The court's entry into Brexit stems from PM Boris Johnson's "do or die" promise to take UK out of the EU without any further delay.
The British government and its opponents faced off Tuesday at Britain's Supreme Court in a high-stakes legal drama over Brexit that will determine whether new Prime Minister Boris Johnson broke the law by suspending parliament at a crucial time ahead of Britain's impending departure from the European Union.
In a case that pits the powers of the UK's legislature against those of its executive, the government's opponents argued that Johnson illegally shut down parliament just weeks before the country is due to leave the 28-nation bloc for the "improper purpose" of dodging lawmakers' scrutiny of his Brexit plans.
They also accused Johnson of misleading Queen Elizabeth II, whose formal approval was needed to suspend the legislature.
The government countered that, under Britain's largely unwritten constitution, the suspension was a matter for politicians, not the courts.
Government lawyer Richard Keen said judges in a lower court had "nakedly entered the political arena" by ruling on the matter.
The government is also arguing that parliament is dissolved yearly at the end of every session and that Johnson was simply clearing the way for a new agenda following Theresa May's resignation in July.
Johnson sent lawmakers home on September 9 until October 14, which is barely two weeks before the scheduled October 31 Brexit day.
The prime minister says Britain must leave the EU at the end of next month with or without a divorce deal.
'To silence parliament'
But many UK lawmakers believe a no-deal Brexit would be economically devastating and socially destabilising and are determined to thwart him.
Lawyer David Pannick, who represents one of the campaigners challenging the government, told 11 Supreme Court judges that Johnson had improperly suspended the legislature "to silence parliament ... because he sees parliament as an obstacle to the furtherance of his political aims."
Johnson says the suspension is routine and will allow his government to launch its domestic agenda with a new session of parliament.
But the decision outraged many lawmakers, who say it's designed to prevent them from challenging Johnson's "do or die" push for Brexit in October.
The suspension sparked legal challenges, to which lower courts have given contradictory rulings. England's High Court said the move was a political rather than legal matter, but Scottish court judges ruled last week that Johnson acted illegally "to avoid democratic scrutiny."
The Supreme Court is being asked to decide who was right, in a case scheduled to last up to three days.
The court must now rule on Johnson's motivation, and whether it has the right to make political adjudications at all.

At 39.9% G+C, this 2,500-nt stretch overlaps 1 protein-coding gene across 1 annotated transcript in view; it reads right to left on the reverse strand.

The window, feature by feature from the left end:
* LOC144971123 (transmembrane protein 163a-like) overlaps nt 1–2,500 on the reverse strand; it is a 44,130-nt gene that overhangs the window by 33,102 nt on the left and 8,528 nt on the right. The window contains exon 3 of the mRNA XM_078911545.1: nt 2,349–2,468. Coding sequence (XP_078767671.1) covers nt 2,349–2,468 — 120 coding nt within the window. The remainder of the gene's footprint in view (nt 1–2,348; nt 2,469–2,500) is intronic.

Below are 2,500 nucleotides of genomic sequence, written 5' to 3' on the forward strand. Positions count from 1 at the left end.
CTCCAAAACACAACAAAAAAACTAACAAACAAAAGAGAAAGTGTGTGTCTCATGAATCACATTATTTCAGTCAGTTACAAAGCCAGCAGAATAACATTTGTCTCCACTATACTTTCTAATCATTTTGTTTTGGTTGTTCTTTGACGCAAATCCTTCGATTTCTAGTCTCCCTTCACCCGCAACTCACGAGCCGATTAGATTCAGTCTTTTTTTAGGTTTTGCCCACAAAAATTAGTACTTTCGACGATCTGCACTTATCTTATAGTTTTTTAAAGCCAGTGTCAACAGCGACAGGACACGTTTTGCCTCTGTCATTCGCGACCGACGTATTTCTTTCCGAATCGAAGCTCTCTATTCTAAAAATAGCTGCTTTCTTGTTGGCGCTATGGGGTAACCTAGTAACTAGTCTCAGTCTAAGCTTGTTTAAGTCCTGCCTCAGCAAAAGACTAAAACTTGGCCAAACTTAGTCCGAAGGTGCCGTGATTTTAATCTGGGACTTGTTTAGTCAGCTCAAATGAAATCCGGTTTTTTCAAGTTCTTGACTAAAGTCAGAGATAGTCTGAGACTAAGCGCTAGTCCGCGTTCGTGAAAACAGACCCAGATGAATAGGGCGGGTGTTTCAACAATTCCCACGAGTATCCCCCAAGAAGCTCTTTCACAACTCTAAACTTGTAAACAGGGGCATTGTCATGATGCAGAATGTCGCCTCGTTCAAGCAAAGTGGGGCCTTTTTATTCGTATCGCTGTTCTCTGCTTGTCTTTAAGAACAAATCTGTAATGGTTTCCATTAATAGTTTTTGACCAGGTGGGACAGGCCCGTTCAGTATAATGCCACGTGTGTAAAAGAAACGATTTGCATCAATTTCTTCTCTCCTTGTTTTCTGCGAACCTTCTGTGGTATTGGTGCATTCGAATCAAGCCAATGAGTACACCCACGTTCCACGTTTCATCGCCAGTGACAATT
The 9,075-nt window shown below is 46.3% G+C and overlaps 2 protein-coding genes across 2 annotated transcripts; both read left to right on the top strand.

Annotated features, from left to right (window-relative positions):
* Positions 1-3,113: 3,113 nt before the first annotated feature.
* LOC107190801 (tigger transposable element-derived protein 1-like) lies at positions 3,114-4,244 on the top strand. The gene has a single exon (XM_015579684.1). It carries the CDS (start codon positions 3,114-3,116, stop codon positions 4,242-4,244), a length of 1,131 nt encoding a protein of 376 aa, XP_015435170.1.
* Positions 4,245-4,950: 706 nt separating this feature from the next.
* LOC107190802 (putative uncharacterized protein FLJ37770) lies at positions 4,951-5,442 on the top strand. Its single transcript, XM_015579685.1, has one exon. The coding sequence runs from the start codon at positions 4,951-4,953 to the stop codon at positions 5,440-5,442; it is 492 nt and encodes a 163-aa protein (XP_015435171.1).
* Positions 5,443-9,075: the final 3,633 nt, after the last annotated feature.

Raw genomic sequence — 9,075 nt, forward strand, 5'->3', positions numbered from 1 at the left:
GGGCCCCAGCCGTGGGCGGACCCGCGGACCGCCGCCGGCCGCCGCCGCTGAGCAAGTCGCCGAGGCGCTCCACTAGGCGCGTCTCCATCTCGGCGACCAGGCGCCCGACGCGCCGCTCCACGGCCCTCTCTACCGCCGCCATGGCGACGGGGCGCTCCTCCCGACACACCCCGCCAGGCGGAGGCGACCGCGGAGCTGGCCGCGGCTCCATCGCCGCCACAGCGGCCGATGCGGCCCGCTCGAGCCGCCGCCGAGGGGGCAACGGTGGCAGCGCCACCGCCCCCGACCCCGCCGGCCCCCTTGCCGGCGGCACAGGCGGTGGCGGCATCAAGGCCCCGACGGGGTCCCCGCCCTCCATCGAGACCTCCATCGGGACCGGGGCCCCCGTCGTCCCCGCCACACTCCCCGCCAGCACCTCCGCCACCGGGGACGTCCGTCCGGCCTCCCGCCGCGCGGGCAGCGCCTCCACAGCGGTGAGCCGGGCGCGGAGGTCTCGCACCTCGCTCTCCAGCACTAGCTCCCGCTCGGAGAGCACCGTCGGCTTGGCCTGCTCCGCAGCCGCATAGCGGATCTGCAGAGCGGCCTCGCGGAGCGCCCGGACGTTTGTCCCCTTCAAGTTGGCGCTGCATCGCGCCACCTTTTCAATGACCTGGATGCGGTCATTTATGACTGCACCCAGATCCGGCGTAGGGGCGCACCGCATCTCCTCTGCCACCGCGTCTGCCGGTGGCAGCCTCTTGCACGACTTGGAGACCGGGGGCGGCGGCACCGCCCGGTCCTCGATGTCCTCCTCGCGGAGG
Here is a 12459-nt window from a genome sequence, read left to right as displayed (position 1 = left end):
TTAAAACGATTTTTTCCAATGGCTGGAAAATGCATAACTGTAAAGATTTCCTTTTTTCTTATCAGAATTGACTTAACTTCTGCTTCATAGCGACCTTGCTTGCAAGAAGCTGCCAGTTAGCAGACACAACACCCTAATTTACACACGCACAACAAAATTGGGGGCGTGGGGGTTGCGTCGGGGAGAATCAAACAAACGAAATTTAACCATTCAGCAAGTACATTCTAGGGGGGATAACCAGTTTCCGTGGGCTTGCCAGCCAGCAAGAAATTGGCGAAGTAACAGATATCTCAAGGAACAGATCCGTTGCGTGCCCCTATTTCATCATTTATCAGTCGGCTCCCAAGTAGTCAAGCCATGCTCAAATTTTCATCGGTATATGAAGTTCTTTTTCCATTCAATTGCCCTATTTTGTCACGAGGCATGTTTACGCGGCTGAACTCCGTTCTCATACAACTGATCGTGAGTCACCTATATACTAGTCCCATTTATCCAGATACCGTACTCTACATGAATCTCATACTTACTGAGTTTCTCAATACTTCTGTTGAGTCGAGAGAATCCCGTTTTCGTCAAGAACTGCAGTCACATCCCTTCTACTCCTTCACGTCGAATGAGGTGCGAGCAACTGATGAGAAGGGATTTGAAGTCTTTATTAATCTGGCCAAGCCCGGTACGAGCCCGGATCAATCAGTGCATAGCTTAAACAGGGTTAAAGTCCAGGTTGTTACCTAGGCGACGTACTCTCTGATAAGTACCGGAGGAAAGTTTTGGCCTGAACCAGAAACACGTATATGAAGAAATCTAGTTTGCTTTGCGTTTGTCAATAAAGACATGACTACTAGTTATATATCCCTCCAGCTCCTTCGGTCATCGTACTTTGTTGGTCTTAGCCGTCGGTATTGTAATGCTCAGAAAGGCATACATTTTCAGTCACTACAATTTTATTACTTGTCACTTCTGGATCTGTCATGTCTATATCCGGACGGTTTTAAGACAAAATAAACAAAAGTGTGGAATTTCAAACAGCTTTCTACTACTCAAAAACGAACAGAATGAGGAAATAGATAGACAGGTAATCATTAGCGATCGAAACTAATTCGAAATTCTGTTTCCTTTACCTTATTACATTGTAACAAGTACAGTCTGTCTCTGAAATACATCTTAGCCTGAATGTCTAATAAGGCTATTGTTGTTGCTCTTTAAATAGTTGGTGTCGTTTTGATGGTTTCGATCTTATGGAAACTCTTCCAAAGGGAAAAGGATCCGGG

The High Court in England has sided with Johnson while its Scottish counterpart called the suspension "unlawful."
London's Queen Mary University law professor Sionaidh Douglas-Scott said the Supreme Court — the highest legal authority in all of Britain — has not faced a case of this kind since the 1600s.
She said the verdict could have monumental consequences not only for Brexit but also how the world's oldest parliamentary democracy functions down the line.
"If parliament is prorogued [suspended] with no remedy available then the balance of power is tipped far too heavily to the executive," she said.
Former prime minister David Cameron — the Conservative leader who resigned after losing the Brexit referendum in 2016 — said he also thought Johnson was "trying to restrict the debate."
"It looked to me, from the outside, like rather sharp practice of trying to restrict the debate," he said.
A defeat for Johnson would leave him open to charges that he has effectively lied to Queen Elizabeth II, who gave the formal order to suspend parliament.
Britain's beloved monarch is the formal head of state and has little choice but to trust the prime minister when he asks her to end parliamentary sessions.
Fears of crashing out of EU
Johnson is already skirting the edges of the law by insisting that he would rather be "dead in a ditch" than ask his European counterparts to postpone Brexit for a third time.
Parliament has passed a law forcing him to ask the other European leaders for a delay if no compromise emerges from an October 17 and 18 EU summit in Brussels.
Johnson's hand is helped by widespread fears of what a chaotic "no-deal" end to Britain's 46-year involvement in the European project would have on businesses and the public.
The government has been forced to publish documents warning that this outcome could spark civil unrest and shortages of food and medicines.
Small groups of more moderate MPs on both sides of the political divide have reportedly expressed a willingness to back a compromise agreement.
The EU would also prefer to avoid getting blamed for helping push one of its main members out without any safety arrangements.
But its leaders refuse to sign off on any deal that muddies the bloc's trading borders — something they accuse Britain of trying to do.